Retreats

An Unexpected Advance

A choir director I know used to take his choir on a fall “advance” (instead of a “retreat”) to make progress on the fall’s music.  Usually we think of a retreat as a time to get away or “save yourself,” as in a military retreat. I think all these nuanced ideas work well together: we seek to leave our normal routine, sometimes as a “life-saving” necessity to make progress in areas of our life where we feel stuck. For most of us, these are planned events. I want to tell you the story of a forced retreat.

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Please Don’t Break

Please Don’t Break

by Anne Grizzle

 

After keeping silence together

where the only sounds are the wind’s

whistle, woodpeckers drumming, high

pitched melodic trills from half a mile away,

one’s own heartbeat and soul stirrings,

the Creator’s soft whispered care –

it’s hard to find a word that’s worthy

to break that clearest crystal space.

On Retreat

I find myself frequently and joyfully “on retreat” these days…facilitating them for leaders and teams, guiding them for our own ministry teams, planning them for others on Sabbatical, and engaging in them for myself. No matter what the context or the group, the purpose of a soul care retreat is pretty straight forward: deepening intimacy with Christ.

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Forced Desert Retreats

We often think of retreats as times of refreshment, as times when we choose to get away from our normal activities of daily living in order that we might behold God and also examine ourselves and our ways. And that is what retreats usually are.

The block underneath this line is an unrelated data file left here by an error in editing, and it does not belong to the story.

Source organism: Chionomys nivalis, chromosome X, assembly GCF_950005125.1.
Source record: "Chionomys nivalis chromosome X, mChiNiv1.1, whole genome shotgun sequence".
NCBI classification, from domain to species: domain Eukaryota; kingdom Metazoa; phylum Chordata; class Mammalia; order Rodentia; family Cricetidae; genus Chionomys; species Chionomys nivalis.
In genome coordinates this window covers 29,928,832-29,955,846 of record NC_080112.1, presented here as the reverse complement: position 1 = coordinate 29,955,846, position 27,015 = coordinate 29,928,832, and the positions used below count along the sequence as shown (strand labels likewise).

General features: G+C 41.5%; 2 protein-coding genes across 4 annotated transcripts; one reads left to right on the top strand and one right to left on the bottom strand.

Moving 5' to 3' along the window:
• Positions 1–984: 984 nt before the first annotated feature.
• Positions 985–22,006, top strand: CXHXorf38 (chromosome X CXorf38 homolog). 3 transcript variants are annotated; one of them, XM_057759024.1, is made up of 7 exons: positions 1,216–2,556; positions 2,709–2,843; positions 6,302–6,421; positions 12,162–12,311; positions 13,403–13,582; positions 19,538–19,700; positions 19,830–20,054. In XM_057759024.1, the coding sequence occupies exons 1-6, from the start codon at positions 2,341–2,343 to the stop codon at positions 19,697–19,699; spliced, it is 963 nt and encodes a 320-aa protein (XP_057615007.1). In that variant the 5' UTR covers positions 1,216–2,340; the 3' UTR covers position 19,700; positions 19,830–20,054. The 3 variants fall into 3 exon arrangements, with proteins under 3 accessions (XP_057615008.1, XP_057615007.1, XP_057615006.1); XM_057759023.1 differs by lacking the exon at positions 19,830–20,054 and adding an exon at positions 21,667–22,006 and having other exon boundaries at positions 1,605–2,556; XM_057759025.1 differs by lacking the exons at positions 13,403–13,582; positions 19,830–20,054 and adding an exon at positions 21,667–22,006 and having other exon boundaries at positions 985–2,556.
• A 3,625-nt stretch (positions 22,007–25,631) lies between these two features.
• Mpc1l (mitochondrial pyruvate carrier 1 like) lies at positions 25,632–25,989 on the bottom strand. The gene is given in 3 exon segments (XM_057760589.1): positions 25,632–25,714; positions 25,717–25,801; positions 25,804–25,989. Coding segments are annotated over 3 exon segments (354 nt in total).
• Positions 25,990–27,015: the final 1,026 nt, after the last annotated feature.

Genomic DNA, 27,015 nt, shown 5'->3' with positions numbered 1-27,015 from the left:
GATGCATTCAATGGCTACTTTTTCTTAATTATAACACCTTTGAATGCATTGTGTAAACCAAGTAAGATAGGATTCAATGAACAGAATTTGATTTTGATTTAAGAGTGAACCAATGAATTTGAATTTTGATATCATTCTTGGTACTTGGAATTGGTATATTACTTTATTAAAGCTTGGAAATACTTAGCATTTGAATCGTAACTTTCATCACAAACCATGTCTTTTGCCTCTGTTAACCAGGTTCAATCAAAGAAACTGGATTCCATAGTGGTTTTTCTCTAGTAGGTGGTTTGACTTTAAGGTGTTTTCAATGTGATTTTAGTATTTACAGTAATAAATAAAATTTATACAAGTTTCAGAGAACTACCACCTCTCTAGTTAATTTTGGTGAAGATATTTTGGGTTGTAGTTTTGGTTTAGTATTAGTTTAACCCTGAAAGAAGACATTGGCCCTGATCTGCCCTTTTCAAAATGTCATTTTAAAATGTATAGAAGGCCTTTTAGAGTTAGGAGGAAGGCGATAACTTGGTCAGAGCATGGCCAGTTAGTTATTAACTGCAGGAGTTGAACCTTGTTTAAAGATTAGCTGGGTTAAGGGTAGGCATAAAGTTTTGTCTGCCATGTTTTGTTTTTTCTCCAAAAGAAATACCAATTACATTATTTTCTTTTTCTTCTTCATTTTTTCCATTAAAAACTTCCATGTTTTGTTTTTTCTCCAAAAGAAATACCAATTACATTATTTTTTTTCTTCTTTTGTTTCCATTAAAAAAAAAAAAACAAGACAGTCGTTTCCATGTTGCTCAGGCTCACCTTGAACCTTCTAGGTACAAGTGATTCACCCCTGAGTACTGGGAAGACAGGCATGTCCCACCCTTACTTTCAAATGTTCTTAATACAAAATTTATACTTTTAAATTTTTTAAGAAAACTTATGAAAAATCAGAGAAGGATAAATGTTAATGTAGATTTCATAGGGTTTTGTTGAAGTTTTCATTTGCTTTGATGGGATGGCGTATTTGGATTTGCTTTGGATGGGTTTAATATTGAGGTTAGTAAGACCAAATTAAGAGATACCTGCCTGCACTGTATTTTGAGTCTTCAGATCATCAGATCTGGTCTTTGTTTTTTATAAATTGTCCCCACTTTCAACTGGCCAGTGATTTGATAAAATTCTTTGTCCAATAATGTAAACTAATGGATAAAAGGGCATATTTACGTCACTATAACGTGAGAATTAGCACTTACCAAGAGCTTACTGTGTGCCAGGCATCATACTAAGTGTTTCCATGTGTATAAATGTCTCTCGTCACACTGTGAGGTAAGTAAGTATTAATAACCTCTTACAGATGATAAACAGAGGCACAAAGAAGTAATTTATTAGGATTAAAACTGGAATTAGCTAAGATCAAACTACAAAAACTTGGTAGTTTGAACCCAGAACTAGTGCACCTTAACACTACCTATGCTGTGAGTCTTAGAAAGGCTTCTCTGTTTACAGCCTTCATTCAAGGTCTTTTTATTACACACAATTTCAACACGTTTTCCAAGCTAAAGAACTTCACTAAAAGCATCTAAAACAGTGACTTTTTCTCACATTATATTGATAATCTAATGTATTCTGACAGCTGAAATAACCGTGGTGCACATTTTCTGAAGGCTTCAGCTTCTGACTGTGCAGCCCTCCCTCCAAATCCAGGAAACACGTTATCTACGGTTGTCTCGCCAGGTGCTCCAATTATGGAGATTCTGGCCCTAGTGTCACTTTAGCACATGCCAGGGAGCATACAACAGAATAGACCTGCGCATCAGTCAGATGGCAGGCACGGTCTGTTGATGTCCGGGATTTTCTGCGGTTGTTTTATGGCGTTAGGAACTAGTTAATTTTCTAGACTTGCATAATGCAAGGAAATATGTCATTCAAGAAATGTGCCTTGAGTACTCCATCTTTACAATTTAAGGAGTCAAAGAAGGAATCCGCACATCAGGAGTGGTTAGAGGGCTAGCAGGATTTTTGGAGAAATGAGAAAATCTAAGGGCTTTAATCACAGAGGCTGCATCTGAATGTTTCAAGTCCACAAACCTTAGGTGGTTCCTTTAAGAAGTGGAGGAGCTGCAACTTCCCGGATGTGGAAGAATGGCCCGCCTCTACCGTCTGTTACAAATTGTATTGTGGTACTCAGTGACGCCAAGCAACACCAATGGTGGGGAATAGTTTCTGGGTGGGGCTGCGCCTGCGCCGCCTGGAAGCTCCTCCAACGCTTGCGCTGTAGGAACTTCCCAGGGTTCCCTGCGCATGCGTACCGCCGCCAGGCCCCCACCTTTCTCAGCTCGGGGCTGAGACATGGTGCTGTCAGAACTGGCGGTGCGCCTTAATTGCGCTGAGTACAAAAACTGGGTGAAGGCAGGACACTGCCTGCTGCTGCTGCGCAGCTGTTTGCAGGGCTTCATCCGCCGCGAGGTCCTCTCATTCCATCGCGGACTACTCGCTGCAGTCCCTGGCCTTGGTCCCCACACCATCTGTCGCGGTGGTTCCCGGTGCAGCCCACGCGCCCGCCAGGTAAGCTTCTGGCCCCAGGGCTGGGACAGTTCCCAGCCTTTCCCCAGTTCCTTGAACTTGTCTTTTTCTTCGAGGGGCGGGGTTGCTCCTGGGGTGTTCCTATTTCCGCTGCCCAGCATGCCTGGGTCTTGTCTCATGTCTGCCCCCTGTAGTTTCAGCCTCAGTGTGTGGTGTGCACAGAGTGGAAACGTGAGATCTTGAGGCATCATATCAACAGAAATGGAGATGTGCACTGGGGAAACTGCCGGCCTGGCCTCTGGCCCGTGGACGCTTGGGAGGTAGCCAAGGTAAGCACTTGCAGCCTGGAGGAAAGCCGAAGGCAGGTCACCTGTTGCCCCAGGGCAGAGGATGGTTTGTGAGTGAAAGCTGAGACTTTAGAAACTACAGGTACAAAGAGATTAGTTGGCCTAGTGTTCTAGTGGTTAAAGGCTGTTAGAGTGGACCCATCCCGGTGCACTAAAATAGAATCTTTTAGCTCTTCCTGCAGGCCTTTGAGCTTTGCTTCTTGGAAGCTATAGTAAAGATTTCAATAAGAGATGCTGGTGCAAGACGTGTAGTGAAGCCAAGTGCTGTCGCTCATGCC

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Retreating to Be, See and Hear

I am on retreat even as I type this. Over the years I have found that I need to pull back from the maddening that is sometimes my life. I have found that retreats have given me an opportunity to schedule time alone to regain my equilibrium. Retreats help me align myself to the presence of God. When I am no longer sensitive to the fact that I’m barking and biting or that my life has again become unmanageable, retreats make space for me to simply “be still and know”.

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You *Can* Get There From Here

There are no good ideas in front of me, only colorful sticky notes covered in gibberish.  Pre-writing was not going well this time, but what could I expect after abandoning common sense?

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Unhurried Life at Its Best

For many people this summer included  vacations, enrichment tours, hiking trips, or pleasure cruises—all crammed with pressure-packed schedules. What about a day or two of rest and renewal? Personal retreats are just that. But people wonder how to take one.

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Admitting the Truth

Okay, I’m coming out of the closet on this one: I don’t like retreats.

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Having A Beth Day

It sounds so indulgent. And I suppose it could be. But for me and many who work in people-oriented professions; who have lots of plates spinning; who say yes to more than we should, having a personal day—a “Beth” day, as I call it—is a novel experience.

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Babymoon or Marriage Retreat?

First, let me start by saying that I hate that word. Babymoon.  It just sounds antithetical. According to Wikipedia, “The etymology of the word babymoon indicates a private time at home for the parents and their newborn to enjoy their time together. More recently, the travel industry has succeeded in redefining the term to also mean a trip before the birth of a child.” Seriously? You’re going to go on some exotic trip “just the two-and-half of you” to a beautiful place and not be able to enjoy a legitimate pina colada [insert eye roll here]? No, thank you.

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